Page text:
If people were “solving the equations of motion” in their heads, I think footedness would be less of an issue. But, most people don’t solve problems that way. They come up with heuristic rules. To me, this is a table lookup method of solution. They pick the table entry closest to what is presented to the, and do what is appropriate. A short time later, they may re-examine the situation and do another table lookup. And so on. This kind of method can work well.

    I see no reason why footedness might not be an advantage to goalkeepers. I think most people can jump better in one direction than the other. Likewise their eye-hand and eye-foot coordination is not likely the same for both right and left. Shooters are used to right handed/footed goalkeepers, and probably try to shoot accordingly. Shooting a Cech, they are shooting to his strengths, and not his weaknesses.

    As you said, it is instinct. They are not consciously choosing to for the weak side of a right handed/footed goalkeeper, they instinctively do so.

  10. Gord
    28/12/2015

    Creativity?

    I don’t know if that is quite the correct word. But, in a world where all directions are intended to be read by right handed people, the left handed person will always need to “reflect” some of the instruction.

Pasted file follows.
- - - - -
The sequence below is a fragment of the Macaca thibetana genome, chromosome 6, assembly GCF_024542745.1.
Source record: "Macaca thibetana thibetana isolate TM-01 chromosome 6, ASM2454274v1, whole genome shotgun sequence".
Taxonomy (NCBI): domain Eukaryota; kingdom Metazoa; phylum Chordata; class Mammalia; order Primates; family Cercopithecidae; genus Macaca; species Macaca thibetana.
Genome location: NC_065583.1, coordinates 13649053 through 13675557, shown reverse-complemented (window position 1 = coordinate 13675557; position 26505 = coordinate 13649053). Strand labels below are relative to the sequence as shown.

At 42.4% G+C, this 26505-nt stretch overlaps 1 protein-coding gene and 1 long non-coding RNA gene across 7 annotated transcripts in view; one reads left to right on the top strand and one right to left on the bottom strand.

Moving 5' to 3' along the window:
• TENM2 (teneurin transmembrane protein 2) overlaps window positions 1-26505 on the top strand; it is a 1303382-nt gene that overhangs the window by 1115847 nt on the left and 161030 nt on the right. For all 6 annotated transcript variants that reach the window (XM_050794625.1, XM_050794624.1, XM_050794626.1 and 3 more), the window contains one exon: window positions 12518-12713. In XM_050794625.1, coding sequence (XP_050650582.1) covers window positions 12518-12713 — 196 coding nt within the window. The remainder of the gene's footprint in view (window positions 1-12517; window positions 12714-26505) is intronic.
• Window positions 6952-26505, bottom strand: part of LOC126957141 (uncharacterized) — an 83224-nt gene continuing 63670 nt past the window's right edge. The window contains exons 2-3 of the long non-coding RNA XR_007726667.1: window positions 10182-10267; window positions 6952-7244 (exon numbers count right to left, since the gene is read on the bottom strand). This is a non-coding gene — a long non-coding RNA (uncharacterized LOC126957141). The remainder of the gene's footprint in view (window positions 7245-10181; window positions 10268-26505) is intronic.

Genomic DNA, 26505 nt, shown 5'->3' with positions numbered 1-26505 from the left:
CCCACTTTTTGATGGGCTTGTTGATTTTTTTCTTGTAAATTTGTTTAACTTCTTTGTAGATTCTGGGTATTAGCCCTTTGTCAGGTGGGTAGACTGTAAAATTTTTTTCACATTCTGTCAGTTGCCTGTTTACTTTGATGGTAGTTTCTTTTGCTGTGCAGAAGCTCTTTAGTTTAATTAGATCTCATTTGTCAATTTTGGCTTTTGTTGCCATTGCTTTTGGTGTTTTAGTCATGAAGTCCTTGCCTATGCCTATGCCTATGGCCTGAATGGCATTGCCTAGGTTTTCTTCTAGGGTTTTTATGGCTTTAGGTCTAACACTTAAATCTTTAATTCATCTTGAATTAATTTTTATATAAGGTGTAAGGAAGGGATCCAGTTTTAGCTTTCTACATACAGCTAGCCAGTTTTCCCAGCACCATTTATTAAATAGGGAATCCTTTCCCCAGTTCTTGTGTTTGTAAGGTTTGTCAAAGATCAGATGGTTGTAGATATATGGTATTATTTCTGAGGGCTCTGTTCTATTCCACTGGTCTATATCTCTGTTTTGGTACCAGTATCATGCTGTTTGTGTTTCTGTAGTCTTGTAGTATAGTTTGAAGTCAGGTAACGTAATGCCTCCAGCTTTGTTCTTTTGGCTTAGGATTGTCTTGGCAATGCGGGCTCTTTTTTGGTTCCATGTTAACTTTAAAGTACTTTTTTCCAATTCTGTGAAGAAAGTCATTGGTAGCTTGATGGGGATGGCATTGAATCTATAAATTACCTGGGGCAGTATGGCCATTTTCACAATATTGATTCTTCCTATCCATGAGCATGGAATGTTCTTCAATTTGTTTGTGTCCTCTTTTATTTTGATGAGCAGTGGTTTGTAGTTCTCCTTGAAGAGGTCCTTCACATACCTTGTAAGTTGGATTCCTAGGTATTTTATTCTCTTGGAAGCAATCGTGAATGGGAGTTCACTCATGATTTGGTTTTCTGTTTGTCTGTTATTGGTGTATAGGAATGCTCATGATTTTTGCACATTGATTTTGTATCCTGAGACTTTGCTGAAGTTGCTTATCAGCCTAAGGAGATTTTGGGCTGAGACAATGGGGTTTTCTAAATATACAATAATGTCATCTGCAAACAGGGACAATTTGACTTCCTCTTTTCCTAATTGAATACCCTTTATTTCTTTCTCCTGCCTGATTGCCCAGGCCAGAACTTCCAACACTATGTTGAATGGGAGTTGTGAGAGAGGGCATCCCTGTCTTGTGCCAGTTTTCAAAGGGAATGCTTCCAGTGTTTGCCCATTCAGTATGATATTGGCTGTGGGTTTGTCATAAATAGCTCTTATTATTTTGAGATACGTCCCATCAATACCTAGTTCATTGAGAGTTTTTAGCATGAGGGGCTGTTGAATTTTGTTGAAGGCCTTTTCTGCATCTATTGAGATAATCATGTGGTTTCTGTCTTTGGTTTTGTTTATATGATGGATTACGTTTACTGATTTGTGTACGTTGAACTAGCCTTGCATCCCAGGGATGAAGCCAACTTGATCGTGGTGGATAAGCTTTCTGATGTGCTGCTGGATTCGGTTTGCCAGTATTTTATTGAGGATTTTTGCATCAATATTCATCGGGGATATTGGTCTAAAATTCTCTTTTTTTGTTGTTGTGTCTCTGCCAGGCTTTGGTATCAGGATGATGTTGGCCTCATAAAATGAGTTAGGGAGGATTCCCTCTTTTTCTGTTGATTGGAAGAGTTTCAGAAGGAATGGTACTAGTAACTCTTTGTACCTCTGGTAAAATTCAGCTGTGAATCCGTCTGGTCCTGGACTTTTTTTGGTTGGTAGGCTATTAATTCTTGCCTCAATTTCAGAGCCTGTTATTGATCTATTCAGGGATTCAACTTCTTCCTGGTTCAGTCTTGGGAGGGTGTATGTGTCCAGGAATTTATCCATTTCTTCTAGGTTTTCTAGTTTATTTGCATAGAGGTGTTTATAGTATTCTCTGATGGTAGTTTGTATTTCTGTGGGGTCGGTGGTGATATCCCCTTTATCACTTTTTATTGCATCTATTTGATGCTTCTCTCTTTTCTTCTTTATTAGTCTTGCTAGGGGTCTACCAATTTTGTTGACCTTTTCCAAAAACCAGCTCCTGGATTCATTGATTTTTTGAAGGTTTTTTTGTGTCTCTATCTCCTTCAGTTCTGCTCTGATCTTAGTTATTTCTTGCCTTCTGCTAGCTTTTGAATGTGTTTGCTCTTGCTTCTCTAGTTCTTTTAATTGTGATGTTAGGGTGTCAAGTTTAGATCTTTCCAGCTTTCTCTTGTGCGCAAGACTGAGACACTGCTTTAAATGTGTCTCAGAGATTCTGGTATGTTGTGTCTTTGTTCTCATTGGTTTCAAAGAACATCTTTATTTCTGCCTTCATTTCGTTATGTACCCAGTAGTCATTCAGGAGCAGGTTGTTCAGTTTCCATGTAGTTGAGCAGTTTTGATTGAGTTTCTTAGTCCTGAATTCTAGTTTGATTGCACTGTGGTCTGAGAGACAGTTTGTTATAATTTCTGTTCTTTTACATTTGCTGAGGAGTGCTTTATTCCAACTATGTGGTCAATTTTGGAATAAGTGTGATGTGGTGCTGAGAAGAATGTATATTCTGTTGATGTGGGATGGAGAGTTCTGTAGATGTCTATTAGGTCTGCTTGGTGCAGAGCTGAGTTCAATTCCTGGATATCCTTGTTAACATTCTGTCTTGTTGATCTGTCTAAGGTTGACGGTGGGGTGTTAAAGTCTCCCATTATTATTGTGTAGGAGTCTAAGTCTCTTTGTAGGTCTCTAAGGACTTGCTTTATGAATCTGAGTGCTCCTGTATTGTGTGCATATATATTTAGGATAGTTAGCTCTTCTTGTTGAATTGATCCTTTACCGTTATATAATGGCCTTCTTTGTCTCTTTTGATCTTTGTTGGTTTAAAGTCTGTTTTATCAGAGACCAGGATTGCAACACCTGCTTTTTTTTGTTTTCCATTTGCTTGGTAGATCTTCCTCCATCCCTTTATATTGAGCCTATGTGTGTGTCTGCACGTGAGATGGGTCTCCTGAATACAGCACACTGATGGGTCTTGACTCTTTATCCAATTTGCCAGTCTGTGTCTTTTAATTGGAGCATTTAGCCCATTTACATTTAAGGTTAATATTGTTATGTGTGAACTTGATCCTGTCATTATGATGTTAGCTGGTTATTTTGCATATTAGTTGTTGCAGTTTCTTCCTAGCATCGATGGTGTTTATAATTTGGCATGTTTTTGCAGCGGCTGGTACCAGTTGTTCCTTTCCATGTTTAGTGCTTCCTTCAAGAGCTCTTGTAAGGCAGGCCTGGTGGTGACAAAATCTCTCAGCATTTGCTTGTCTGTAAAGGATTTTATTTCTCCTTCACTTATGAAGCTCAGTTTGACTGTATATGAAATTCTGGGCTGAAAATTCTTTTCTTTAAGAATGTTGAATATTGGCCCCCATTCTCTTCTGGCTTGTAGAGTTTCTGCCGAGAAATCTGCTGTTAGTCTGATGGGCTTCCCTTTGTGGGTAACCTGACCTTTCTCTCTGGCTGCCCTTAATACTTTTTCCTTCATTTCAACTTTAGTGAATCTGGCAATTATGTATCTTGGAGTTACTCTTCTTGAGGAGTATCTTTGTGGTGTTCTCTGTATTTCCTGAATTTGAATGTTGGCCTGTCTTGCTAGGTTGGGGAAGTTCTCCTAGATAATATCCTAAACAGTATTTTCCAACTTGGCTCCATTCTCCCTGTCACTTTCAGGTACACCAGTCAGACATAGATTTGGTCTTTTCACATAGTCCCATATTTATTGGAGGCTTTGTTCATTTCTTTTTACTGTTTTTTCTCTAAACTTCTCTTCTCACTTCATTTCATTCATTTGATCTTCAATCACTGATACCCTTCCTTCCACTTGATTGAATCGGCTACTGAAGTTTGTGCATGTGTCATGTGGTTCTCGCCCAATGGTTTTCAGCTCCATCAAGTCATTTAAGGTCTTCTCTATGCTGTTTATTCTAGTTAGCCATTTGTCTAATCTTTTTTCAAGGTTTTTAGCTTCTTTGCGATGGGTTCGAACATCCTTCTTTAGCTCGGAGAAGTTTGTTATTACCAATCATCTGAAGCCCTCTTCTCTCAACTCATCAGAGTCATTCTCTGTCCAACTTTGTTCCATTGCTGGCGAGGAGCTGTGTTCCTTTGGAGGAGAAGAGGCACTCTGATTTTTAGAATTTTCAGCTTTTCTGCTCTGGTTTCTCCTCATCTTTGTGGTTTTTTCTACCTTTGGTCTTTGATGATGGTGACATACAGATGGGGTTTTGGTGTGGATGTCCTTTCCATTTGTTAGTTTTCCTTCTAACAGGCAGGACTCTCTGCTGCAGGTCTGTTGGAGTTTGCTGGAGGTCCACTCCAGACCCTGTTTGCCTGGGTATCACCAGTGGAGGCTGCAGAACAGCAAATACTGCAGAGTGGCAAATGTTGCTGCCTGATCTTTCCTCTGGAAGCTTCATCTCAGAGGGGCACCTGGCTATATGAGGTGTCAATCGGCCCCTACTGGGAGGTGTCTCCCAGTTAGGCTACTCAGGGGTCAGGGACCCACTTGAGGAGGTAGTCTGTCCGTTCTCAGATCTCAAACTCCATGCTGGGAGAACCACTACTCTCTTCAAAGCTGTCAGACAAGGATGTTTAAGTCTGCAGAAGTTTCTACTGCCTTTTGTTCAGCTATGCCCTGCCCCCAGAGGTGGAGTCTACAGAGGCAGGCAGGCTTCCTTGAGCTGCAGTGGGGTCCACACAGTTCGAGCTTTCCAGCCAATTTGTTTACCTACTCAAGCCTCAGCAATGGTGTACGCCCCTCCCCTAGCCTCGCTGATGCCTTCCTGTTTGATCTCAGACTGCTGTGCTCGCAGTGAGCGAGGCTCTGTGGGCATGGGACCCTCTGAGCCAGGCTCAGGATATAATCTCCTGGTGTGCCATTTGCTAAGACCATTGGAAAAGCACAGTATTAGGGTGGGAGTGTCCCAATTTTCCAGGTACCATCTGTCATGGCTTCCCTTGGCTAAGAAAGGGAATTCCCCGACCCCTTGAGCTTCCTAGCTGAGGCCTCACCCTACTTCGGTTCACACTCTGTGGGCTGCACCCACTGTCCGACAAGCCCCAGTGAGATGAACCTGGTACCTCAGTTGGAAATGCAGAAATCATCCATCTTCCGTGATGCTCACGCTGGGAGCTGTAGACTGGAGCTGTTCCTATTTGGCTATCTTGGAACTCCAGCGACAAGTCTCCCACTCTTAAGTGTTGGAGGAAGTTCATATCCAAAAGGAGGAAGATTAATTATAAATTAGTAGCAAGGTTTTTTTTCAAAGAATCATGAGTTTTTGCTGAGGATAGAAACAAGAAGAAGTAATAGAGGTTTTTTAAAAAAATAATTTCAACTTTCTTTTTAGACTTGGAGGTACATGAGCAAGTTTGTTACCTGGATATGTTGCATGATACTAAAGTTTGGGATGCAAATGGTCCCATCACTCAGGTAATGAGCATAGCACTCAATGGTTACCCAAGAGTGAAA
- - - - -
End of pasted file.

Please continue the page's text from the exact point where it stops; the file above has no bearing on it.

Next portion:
In terms of medical studies, for years all diagnoses were intended to be for male patients, and probably white Caucasians at that. I don’t know if this idea carries over to right handed instruction (intended for men), because in large part men (supposedly) don’t read instructions. But this might explain why most instructions are not accurate, they are written (once) and never edited because men don’t read instructions. Even instructions they wrote.

  11. ClockEndRider
    28/12/2015

    “baseball (a major global game not widely played in the UK”.
    Really? As far as I’m aware it isn’t played in Europe to any decent level. It’s big in America, some Central American countries and Japan. Anywhere else?

  12. Brickfields Gunners
    28/12/2015

    Liam Brady was another whose left leg was awesome . And as for cricketers , watching a leftie batsman like Gower caressing the ball to the fence was always a treat.
    As for switch hitters , there were quite a few of ‘them’ that came out of the woodwork in the previous post to try their luck , but were smashed away by the regulars .
    I believe that most of ‘them’ use neither their left , nor their right brains , as most of them are devoid of any intelligence .